Thursday, February 17, 2011
10 Amazing facts about Mother Animals in nature
A long time to be pregnant! Elephants have the longest pregnancy in the animal kingdom at 22 months. The longest human pregnancy on record is 17 months, 11 days.
That was quick! Possums have one of the shortest pregnancies at 16 days. The shortest human pregnancy to produce a healthy baby was 22 weeks, 6 days -- the baby was the length of a ballpoint pen.
Whoa, big family! A female oyster produces 100 million young in her lifetime, the typical hen lays 19 dozen eggs a year, and it is possible for one female cat to be responsible for the birth of 20,736 kittens in four years. Michelle Druggar holds the record for largest human family, having given birth to 17 children.
Never grow up. Chimpanzees have the longest childhoods (apart from humans), staying with their mothers for up to 7 years. These days human children have been taking longer and longer to leave home -- with more than 50% of adults under 24 still living with mom and dad. In 2006, the phenomenon was so big that it became the premise for a Hollywood movie called "Failure to Launch."
Got milk? Whale Calves nurse for 7 to 8 months and are weaned when they reach 52 feet (16 m) in length. At that time they weigh about 23 tons (20,900 kg). During the nursing period, calves consume 100 gallons of the fat-rich mother's milk each day. By comparison, human babies consume a little over 3 cups of their mother's milk on a daily basis.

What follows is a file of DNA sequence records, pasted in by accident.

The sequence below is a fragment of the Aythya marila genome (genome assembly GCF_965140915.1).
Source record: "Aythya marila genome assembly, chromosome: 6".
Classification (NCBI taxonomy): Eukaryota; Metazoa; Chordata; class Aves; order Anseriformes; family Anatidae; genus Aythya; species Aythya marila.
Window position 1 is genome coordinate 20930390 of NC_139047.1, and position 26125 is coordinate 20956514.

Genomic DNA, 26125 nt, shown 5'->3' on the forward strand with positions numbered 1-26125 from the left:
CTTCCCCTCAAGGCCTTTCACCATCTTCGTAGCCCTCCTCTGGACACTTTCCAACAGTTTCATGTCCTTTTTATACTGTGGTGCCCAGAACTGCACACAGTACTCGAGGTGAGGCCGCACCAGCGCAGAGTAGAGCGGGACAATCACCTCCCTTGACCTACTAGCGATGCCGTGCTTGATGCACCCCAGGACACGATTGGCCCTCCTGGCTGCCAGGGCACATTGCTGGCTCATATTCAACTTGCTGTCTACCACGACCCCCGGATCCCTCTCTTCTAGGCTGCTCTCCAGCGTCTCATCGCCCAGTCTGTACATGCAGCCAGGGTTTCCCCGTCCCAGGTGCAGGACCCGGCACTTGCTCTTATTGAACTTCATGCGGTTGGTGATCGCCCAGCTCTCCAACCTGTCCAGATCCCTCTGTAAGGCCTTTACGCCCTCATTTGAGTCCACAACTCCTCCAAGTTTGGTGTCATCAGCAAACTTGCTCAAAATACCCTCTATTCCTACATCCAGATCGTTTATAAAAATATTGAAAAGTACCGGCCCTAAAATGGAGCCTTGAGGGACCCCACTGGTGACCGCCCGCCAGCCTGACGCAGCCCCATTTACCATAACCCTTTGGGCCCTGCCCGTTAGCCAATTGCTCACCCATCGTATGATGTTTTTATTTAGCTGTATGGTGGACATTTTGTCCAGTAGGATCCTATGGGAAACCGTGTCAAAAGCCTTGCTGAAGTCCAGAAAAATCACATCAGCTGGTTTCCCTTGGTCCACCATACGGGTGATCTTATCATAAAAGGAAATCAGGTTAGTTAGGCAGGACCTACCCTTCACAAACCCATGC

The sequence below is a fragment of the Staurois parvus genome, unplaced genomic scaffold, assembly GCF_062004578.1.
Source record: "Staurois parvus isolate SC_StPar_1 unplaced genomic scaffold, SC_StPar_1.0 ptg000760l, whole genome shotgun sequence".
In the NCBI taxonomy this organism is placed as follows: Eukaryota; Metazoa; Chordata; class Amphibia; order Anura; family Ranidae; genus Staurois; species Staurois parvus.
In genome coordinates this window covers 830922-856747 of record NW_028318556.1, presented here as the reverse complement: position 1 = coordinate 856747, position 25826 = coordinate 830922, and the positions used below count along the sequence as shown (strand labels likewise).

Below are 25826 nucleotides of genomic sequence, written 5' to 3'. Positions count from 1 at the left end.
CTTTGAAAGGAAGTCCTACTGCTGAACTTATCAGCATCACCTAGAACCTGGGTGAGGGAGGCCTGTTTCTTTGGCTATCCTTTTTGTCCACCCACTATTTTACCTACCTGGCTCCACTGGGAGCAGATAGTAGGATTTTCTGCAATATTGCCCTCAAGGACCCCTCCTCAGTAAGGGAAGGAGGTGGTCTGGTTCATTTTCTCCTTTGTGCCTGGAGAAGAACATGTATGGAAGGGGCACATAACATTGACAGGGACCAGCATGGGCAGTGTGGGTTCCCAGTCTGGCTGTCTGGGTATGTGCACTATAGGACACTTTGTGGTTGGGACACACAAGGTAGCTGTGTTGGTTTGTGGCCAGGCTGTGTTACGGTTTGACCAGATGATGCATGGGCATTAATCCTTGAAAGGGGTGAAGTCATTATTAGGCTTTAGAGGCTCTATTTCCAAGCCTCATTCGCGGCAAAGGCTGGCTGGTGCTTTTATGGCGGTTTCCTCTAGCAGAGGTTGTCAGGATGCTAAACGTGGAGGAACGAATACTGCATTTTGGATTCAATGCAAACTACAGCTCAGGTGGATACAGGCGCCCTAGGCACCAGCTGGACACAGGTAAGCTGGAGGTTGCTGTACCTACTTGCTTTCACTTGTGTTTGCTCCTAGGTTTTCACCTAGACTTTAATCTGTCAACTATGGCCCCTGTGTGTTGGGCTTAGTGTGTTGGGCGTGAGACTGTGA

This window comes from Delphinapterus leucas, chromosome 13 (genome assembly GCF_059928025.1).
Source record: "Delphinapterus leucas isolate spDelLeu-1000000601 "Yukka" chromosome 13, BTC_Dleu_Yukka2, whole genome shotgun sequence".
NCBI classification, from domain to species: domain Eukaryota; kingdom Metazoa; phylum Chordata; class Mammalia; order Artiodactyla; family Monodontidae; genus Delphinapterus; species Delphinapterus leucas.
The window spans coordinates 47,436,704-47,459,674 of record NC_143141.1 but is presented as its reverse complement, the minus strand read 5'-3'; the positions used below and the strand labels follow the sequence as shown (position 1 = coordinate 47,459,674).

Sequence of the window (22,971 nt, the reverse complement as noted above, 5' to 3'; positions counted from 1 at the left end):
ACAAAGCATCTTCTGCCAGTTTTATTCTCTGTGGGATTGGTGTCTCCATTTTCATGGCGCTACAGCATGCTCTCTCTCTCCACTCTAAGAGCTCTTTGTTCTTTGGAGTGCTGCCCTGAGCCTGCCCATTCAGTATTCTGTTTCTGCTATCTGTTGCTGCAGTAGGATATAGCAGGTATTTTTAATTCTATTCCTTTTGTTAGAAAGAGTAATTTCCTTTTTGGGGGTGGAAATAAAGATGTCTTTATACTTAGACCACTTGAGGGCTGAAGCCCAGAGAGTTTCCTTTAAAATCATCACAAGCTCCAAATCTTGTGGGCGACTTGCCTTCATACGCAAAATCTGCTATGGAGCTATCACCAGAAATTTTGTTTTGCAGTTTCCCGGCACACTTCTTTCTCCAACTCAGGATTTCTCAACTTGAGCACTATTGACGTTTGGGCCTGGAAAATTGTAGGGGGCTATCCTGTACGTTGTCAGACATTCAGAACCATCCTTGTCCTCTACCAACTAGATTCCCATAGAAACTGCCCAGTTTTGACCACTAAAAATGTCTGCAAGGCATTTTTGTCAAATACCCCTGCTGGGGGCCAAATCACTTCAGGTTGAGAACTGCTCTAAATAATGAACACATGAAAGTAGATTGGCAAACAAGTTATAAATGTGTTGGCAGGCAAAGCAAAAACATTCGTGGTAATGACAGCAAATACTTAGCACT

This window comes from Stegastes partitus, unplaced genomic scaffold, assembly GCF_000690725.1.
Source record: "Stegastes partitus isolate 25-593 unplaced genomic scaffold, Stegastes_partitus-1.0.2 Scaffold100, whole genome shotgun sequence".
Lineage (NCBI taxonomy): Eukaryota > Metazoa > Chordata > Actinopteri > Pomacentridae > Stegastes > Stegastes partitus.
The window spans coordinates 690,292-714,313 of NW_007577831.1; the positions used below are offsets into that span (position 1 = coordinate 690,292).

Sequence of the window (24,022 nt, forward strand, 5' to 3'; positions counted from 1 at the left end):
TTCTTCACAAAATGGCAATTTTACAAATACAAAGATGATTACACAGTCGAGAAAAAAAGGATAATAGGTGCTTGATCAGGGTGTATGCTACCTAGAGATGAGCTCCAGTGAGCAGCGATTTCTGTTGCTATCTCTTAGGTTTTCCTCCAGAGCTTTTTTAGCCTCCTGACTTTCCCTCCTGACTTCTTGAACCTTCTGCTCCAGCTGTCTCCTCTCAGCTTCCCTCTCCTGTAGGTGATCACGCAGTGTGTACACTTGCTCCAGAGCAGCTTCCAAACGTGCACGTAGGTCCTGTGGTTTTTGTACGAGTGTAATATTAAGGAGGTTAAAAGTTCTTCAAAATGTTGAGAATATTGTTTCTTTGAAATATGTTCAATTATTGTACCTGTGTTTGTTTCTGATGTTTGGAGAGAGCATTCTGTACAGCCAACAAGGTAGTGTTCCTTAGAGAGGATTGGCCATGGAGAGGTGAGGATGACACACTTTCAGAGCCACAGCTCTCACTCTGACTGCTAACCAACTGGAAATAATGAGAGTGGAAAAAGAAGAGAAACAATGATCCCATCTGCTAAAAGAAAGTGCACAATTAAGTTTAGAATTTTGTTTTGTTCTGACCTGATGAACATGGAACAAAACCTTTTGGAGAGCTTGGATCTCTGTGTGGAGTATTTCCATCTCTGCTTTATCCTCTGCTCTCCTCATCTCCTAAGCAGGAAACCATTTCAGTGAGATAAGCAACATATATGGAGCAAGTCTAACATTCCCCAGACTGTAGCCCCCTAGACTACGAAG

Male mommies. Male seahorses can actually give birth to offspring. While this is normally impossible for human beings, Thomas Beatie, who had his gender legally changed from female to male, is currently the world's first pregnant man.
That's a lot of kids! Tiger sharks can have anywhere from 10 to 80 young in one birth. The largest number of human children that have survived from one birth are the McCaughey septuplets (in birth order, Kenneth Robert, Alexis May, Natalie Sue, Kelsey Ann, Nathan Roy, Brandon James, Joel Steven), who were born in Des Moines, IA in 1997.
A very....close knit family. All pet hamsters are descended from a single female wild golden hamster found with a litter of 12 young in Syria in 1930. Inbreeding in humans significantly increases the chances of genetic defects, and is widely shunned. However, marrying aunts, uncles and cousins is still very common among European royal families -- even the Queen of England and her husband Phillip are second cousins once removed.
More than one womb? Kangaroos have two wombs. While rare, this does occur in humans -- and there have been cases of mothers with two wombs giving birth to triplets..
That's an, um, unique birthing position Giraffes are born with the mother standing up, on the lookout for predators. That means a long drop of 5 to 7 feet to the ground -- long enough to break the baby's umbilical cord. Ancient drawings show human women giving birth standing up as well, and contemporary mothers interested in natural birth sometimes opt for this position (though there's always someone there to catch the baby!).